In the 1909 World Series, Clarke batted only .211 but hit both of Pittsburgh's home runs and had more home runs and RBI than any player on either team. Clarke also set a record for most walks for one player in a World Series game with four in Game 7.
On August 23, 1910, Clarke recorded four assists from the outfield in one game, tying a Major League record. The following season, his last as a regular player, 38-year-old Clarke made 10 putouts in left field in one game on April 25, 1911. Clarke played just 12 more games after 1911, the last three as the oldest active player in the majors.
Clarke finished his career with a .312 batting average and is seventh on the all-time triples list with 220. He led his team to four National League pennants (1901, 1902, 1903 and 1909) and one World Series championship (1909). The 1902 Pirates lost only 36 games under Clarke's guidance, tying a modern-era record. In 1912, Clarke passed Cap Anson and Frank Selee, giving him the Major League record for wins by a manager. Clarke's record, in turn, was broken by John McGraw in 1918. In addition to the four pennants and one World Series, Clarke managed Pittsburgh to five second-place seasons, three third-place seasons, and two 100-win seasons.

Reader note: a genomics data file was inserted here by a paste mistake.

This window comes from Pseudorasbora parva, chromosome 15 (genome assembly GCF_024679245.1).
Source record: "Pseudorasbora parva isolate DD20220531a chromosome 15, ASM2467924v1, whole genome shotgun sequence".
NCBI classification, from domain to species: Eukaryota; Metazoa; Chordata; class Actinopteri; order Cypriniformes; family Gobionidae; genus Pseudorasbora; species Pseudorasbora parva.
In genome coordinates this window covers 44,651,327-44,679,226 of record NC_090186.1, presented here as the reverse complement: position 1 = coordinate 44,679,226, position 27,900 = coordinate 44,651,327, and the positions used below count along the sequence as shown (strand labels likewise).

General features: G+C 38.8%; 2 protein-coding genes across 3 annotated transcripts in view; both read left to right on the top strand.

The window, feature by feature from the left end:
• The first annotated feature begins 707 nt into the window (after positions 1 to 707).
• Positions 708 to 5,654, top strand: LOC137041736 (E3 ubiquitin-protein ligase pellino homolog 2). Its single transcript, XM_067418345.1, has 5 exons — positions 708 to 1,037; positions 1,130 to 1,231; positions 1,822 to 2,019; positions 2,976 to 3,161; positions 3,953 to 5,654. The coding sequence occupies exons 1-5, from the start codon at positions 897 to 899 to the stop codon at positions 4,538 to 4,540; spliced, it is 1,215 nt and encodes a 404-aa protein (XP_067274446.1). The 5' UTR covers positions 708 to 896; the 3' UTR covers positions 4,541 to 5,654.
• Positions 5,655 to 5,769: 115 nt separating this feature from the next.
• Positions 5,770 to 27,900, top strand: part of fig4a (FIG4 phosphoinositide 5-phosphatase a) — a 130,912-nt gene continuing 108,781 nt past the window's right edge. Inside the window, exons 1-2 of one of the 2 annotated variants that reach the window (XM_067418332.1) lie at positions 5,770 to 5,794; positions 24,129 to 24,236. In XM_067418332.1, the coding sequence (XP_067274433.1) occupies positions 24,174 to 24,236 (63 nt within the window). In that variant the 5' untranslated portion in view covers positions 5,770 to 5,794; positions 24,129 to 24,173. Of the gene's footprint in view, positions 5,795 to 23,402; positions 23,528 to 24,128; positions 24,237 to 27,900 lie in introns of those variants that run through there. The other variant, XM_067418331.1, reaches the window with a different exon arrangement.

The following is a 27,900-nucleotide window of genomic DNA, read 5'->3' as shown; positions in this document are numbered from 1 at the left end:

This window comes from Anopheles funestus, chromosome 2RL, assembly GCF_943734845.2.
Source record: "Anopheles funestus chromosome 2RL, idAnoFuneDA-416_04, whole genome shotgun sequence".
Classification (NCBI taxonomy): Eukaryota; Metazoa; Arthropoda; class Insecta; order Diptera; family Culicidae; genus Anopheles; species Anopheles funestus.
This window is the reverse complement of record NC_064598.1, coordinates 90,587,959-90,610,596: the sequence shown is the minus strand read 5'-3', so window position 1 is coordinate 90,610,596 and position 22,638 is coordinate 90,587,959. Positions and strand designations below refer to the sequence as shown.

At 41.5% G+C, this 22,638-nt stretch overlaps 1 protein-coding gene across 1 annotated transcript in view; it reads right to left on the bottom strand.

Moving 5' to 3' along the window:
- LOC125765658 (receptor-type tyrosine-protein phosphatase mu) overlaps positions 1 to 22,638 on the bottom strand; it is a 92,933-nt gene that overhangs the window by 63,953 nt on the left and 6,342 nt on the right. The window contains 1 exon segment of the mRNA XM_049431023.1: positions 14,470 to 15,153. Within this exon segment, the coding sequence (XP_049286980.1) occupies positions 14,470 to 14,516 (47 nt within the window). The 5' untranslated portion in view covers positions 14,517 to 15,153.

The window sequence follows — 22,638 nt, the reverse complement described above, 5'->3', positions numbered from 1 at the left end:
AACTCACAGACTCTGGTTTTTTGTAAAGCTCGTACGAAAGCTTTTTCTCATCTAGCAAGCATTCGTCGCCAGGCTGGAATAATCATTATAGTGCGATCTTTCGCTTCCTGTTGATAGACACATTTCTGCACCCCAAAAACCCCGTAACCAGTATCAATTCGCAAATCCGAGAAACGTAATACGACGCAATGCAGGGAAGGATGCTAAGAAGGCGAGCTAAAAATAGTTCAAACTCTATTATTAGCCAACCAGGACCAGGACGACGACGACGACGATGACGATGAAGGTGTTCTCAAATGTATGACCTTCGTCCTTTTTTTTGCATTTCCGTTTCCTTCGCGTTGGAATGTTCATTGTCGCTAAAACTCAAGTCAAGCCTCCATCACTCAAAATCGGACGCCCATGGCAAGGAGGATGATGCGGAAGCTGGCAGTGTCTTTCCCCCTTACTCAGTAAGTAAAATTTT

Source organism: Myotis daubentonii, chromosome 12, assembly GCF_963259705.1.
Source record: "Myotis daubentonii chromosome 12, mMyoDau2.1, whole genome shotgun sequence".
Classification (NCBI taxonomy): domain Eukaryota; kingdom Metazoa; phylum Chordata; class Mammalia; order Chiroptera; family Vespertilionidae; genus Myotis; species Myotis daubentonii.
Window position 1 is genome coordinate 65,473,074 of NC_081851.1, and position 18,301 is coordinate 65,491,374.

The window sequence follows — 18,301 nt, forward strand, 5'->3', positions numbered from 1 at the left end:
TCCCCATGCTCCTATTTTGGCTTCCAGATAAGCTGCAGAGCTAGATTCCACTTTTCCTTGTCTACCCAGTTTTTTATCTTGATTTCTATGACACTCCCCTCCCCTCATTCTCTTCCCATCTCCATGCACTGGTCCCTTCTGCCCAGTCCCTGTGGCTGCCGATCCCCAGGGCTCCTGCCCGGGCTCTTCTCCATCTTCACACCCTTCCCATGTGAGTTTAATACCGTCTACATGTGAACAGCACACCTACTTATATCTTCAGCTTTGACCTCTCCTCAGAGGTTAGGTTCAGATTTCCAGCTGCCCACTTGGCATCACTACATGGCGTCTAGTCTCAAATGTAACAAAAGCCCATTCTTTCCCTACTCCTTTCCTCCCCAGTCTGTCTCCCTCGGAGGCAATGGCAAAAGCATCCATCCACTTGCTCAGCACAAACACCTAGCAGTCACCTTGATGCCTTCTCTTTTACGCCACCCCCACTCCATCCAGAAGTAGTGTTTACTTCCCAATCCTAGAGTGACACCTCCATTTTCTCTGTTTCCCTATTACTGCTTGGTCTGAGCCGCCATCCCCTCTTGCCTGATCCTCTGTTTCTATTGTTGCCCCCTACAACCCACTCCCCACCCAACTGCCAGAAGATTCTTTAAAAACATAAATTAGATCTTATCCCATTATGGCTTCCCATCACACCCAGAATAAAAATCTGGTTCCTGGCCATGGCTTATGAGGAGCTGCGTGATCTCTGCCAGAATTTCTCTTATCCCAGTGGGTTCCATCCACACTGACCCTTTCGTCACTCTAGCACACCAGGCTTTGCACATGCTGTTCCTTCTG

After his managing days ended in 1915, Clarke returned to his "Little Pirate Ranch" near Winfield, Kansas, which he had purchased with a down payment during his first year in the majors. He made a considerable fortune when oil was discovered on his property. In 1924, he bought a minority stake in the Pirates and was named the team's vice president. He was also allowed to sit in the dugout during games, making him manager Bill McKechnie's bench coach in all but name. The Pirates won the World Series the following year.
During the 1926 season, several players felt that Clarke was trying to undermine McKechnie and become manager once again. When slumping veteran (and eventual Hall of Famer) Max Carey—one of only two members of the 1909 world champions still on the team—got word that Clarke tried to pressure McKechnie into benching him, Carey demanded that Clarke be removed from the bench. He was supported by the other member of the 1909 team who was still on the roster, Babe Adams, as well as another veteran, Carson Bigbee. McKechnie initially appeared to side with Carey, Adams and Bigbee, but was forced to recant rather than risk appearing to criticize the front office. A resolution calling for Clarke's removal from the bench only garnered the support of three other players. Ownership struck fast and hard; on August 13, the Pirates released Adams and Bigbee, and waived Carey. They finished 84–69, third in the league behind the St. Louis Cardinals and the Cincinnati Reds, and McKechnie lost his job.
Fred Clarke was selected to the Baseball Hall of Fame in 1945 as one of the first to be elected by the Old-Timers Committee. He was one of 24 original inductees into the Iowa Sports Hall of Fame in 1951. Clarke remained active and seemingly indestructible into his 70s. In 1947, while fishing in northern Minnesota, he and his wife were thrown into icy northern Minnesota waters by a storm, but he was back out fishing the next day. Soon after, he was nearly shot accidentally while quail hunting. He then survived a gas furnace explosion in his basement. While in Winfield he started the Winfield Country Club that is still in operation to this day. Fred Clarke died in Winfield at age 87.